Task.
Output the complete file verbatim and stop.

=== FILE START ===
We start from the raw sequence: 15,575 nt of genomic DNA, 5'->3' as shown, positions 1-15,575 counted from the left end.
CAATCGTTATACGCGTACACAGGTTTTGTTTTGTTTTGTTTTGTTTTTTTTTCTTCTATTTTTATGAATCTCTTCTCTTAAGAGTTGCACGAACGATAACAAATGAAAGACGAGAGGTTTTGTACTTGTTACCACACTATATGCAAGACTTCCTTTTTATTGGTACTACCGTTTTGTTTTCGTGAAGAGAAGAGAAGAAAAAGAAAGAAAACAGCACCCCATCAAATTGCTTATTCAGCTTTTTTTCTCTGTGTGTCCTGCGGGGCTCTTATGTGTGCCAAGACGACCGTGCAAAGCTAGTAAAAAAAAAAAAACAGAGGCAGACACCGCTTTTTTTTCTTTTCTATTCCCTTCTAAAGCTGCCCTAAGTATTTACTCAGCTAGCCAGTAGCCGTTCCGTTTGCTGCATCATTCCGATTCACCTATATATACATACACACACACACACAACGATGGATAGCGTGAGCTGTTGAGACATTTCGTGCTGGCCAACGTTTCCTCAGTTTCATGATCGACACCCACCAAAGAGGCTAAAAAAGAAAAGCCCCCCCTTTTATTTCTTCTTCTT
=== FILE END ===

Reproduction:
We start from the raw sequence: 15,575 nt of genomic DNA, 5'->3' as shown, positions 1-15,575 counted from the left end.
CAATCGTTATACGCGTACACAGGTTTTGTTTTGTTTTGTTTTGTTTTTTTTTCTTCTATTTTTATGAATCTCTTCTCTTAAGAGTTGCACGAACGATAACAAATGAAAGACGAGAGGTTTTGTACTTGTTACCACACTATATGCAAGACTTCCTTTTTATTGGTACTACCGTTTTGTTTTCGTGAAGAGAAGAGAAGAAAAAGAAAGAAAACAGCACCCCATCAAATTGCTTATTCAGCTTTTTTTCTCTGTGTGTCCTGCGGGGCTCTTATGTGTGCCAAGACGACCGTGCAAAGCTAGTAAAAAAAAAAAAACAGAGGCAGACACCGCTTTTTTTTCTTTTCTATTCCCTTCTAAAGCTGCCCTAAGTATTTACTCAGCTAGCCAGTAGCCGTTCCGTTTGCTGCATCATTCCGATTCACCTATATATACATACACACACACACACAACGATGGATAGCGTGAGCTGTTGAGACATTTCGTGCTGGCCAACGTTTCCTCAGTTTCATGATCGACACCCACCAAAGAGGCTAAAAAAGAAAAGCCCCCCCTTTTATTTCTTCTTCTT